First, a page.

|Convective Outlook: Tue 20 Jun 2017|
|What do these risk levels mean?|
VALID 06:00 UTC Tue 20 Jun 2017 - 05:59 UTC Wed 21 Jun 2017
ISSUED 20:02 UTC Mon 19 Jun 2017br> br>
ISSUED BY: Dan
... WALES / MIDLANDS / W COUNTRY / HOME COUNTIES ...
Day-on-day weakening of the ~650mb nose continues as heights aloft gradually fall, which combined with low-level convergence and strong surface heating (generating 1,000 - 2,000 Jkg-1 CAPE) will bring the risk of a few isolated heavy showers / thunderstorms very late Tuesday afternoon into the evening hours. Forecast profiles are once again quite dry, which will serve to inhibit deep convection, but should a strong cell develop then, given such instability and dry air aloft, there is scope for large hail 2.0-2.5cm in diameter and localised flash flooding as a result of slow storm motion and local accumulations of 30-40mm in a short space of time. As a result, a SVR has been issued for this, but it is easily possible that no thunderstorms develop and consequently no severe weather will occur etc.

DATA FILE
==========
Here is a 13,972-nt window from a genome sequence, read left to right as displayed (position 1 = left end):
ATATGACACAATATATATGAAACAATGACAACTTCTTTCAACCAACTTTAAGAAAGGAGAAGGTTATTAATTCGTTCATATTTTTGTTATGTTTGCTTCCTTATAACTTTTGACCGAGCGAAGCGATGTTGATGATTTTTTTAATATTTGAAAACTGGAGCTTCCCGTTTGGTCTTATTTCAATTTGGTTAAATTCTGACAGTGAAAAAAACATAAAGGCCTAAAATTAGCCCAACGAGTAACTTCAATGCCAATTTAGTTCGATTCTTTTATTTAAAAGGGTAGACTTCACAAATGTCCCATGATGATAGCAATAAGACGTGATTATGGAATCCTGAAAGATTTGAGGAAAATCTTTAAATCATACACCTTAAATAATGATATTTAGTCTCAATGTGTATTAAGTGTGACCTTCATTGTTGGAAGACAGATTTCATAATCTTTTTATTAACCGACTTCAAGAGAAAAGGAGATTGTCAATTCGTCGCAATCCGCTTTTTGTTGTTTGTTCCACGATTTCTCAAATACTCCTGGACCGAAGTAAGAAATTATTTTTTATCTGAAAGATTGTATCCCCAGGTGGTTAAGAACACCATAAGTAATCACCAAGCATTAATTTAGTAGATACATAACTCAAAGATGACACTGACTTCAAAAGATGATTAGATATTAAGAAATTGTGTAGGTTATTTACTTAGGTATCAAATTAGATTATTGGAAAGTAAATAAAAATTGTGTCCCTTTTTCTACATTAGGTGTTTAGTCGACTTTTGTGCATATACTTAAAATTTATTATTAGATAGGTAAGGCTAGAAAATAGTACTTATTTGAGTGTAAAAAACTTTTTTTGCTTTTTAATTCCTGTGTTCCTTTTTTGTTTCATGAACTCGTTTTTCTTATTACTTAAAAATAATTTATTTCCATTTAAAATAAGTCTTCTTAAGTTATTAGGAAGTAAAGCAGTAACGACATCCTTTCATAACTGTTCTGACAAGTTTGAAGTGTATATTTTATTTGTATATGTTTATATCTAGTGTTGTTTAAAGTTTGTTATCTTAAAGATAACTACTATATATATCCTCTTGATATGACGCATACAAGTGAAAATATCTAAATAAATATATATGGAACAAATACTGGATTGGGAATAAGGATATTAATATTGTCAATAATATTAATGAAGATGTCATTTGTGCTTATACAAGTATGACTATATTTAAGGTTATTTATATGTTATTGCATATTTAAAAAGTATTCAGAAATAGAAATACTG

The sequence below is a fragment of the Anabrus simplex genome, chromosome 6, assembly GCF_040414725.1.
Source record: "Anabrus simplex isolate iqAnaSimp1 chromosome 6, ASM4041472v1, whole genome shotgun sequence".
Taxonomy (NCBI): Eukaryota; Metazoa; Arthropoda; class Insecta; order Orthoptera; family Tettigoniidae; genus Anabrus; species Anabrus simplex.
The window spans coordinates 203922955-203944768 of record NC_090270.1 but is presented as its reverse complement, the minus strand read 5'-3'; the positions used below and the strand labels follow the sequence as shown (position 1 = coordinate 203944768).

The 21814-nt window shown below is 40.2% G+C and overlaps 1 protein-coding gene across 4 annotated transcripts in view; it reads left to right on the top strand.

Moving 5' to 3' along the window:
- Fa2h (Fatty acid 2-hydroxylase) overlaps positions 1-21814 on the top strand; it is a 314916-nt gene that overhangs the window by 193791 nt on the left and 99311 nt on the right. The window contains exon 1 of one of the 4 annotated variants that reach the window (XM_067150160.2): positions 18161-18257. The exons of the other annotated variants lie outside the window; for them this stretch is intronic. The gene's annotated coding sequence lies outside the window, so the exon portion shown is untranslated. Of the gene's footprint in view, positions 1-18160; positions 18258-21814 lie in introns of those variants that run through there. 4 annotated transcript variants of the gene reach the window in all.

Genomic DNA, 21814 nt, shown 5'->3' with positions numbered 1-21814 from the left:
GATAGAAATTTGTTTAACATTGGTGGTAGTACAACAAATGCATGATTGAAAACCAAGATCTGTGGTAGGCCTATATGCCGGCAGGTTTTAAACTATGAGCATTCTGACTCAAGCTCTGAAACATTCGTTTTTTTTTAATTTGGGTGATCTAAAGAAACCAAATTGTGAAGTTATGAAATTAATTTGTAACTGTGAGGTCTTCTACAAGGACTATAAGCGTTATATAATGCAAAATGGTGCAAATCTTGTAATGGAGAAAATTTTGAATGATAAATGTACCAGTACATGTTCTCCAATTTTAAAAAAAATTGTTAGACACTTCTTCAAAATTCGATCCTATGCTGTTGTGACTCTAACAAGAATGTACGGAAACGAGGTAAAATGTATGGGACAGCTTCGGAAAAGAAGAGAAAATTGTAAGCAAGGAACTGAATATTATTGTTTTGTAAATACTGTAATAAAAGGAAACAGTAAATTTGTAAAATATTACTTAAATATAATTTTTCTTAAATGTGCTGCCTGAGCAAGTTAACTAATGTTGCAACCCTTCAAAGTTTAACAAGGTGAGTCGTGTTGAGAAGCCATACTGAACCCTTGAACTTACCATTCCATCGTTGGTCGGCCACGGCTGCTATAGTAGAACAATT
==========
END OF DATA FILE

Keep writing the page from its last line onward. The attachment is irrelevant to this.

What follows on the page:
... REPUBLIC OF IRELAND / NORTHERN IRELAND / IRISH SEA / SCOTLAND / N ENGLAND ...
On Tuesday night, an approaching Atlantic trough will advect the high WBPT airmass over southern England northwards across the Irish Sea to Northern Ireland. Increased forcing as upper trough approaches will likely destabilise the mid-levels, especially during the latter stages of the night. An increase in elevated thunderstorm potential seems likely during the early hours of Wednesday, particularly over the Irish Sea, moving into Cumbria and parts of SW Scotland. The risk also extends farther south towards west Wales and perhaps SW England by Wednesday morning, but with less forcing likely here and so greater uncertainty as to whether such (large) instability will be released. The exact areas at risk is still somewhat uncertain, and hence the forecast may need adjusting nearer the time as confidence improves - the SLGT, for example, may need extending across Northern Ireland.